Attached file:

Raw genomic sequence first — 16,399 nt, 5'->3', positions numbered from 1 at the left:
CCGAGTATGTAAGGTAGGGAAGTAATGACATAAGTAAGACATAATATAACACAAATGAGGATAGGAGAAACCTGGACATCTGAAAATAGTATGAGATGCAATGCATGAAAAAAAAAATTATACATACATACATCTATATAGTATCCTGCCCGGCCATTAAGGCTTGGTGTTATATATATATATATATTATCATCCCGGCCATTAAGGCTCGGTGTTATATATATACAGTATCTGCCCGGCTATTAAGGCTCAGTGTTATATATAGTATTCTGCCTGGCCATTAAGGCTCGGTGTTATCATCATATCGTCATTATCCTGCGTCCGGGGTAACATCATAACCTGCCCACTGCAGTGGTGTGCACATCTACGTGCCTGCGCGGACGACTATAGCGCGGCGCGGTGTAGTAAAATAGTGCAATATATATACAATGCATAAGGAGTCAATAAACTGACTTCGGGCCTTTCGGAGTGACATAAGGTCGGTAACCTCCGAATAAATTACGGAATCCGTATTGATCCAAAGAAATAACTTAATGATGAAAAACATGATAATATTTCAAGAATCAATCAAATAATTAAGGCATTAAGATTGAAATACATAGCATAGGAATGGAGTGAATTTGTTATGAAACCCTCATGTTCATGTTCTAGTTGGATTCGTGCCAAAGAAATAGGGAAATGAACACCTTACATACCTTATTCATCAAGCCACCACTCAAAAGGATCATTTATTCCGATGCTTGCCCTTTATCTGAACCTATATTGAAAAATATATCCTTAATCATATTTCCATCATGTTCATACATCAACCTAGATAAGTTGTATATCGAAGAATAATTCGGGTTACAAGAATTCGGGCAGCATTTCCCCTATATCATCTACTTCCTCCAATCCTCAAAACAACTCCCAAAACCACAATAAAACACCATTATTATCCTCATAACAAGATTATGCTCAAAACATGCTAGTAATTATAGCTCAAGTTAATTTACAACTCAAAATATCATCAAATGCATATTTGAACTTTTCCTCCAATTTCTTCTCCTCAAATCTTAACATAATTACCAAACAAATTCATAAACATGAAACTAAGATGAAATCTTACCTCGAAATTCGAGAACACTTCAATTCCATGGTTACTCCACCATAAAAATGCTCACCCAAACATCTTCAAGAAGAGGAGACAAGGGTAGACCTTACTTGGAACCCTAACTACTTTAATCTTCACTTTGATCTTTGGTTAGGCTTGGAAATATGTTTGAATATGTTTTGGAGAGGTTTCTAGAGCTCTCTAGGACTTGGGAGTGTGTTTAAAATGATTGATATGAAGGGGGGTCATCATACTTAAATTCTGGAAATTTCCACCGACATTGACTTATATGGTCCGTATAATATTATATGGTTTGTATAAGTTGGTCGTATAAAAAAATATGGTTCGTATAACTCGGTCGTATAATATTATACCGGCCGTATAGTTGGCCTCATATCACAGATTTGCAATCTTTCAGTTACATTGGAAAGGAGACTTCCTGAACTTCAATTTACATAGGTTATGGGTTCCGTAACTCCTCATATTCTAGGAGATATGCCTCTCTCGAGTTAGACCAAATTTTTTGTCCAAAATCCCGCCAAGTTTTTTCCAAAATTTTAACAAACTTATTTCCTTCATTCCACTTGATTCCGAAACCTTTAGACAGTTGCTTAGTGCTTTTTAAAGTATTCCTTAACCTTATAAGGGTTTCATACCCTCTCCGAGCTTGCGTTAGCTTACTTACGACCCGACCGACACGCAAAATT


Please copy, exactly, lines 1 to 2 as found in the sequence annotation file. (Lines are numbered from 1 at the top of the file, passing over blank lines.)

Raw genomic sequence first — 16,399 nt, 5'->3', positions numbered from 1 at the left:
CCGAGTATGTAAGGTAGGGAAGTAATGACATAAGTAAGACATAATATAACACAAATGAGGATAGGAGAAACCTGGACATCTGAAAATAGTATGAGATGCAATGCATGAAAAAAAAAATTATACATACATACATCTATATAGTATCCTGCCCGGCCATTAAGGCTTGGTGTTATATATATATATATATTATCATCCCGGCCATTAAGGCTCGGTGTTATATATATACAGTATCTGCCCGGCTATTAAGGCTCAGTGTTATATATAGTATTCTGCCTGGCCATTAAGGCTCGGTGTTATCATCATATCGTCATTATCCTGCGTCCGGGGTAACATCATAACCTGCCCACTGCAGTGGTGTGCACATCTACGTGCCTGCGCGGACGACTATAGCGCGGCGCGGTGTAGTAAAATAGTGCAATATATATACAATGCATAAGGAGTCAATAAACTGACTTCGGGCCTTTCGGAGTGACATAAGGTCGGTAACCTCCGAATAAATTACGGAATCCGTATTGATCCAAAGAAATAACTTAATGATGAAAAACATGATAATATTTCAAGAATCAATCAAATAATTAAGGCATTAAGATTGAAATACATAGCATAGGAATGGAGTGAATTTGTTATGAAACCCTCATGTTCATGTTCTAGTTGGATTCGTGCCAAAGAAATAGGGAAATGAACACCTTACATACCTTATTCATCAAGCCACCACTCAAAAGGATCATTTATTCCGATGCTTGCCCTTTATCTGAACCTATATTGAAAAATATATCCTTAATCATATTTCCATCATGTTCATACATCAACCTAGATAAGTTGTATATCGAAGAATAATTCGGGTTACAAGAATTCGGGCAGCATTTCCCCTATATCATCTACTTCCTCCAATCCTCAAAACAACTCCCAAAACCACAATAAAACACCATTATTATCCTCATAACAAGATTATGCTCAAAACATGCTAGTAATTATAGCTCAAGTTAATTTACAACTCAAAATATCATCAAATGCATATTTGAACTTTTCCTCCAATTTCTTCTCCTCAAATCTTAACATAATTACCAAACAAATTCATAAACATGAAACTAAGATGAAATCTTACCTCGAAATTCGAGAACACTTCAATTCCATGGTTACTCCACCATAAAAATGCTCACCCAAACATCTTCAAGAAGAGGAGACAAGGGTAGACCTTACTTGGAACCCTAACTACTTTAATCTTCACTTTGATCTTTGGTTAGGCTTGGAAATATGTTTGAATATGTTTTGGAGAGGTTTCTAGAGCTCTCTAGGACTTGGGAGTGTGTTTAAAATGATTGATATGAAGGGGGGTCATCATACTTAAATTCTGGAAATTTCCACCGACATTGACTTATATGGTCCGTATAATATTATATGGTTTGTATAAGTTGGTCGTATAAAAAAATATGGTTCGTATAACTCGGTCGTATAATATTATACCGGCCGTATAGTTGGCCTCATATCACAGATTTGCAATCTTTCAGTTACATTGGAAAGGAGACTTCCTGAACTTCAATTTACATAGGTTATGGGTTCCGTAACTCCTCATATTCTAGGAGATATGCCTCTCTCGAGTTAGACCAAATTTTTTGTCCAAAATCCCGCCAAGTTTTTTCCAAAATTTTAACAAACTTATTTCCTTCATTCCACTTGATTCCGAAACCTTTAGACAGTTGCTTAGTGCTTTTTAAAGTATTCCTTAACCTTATAAGGGTTTCATACCCTCTCCGAGCTTGCGTTAGCTTACTTACGACCCGACCGACACGCAAAATT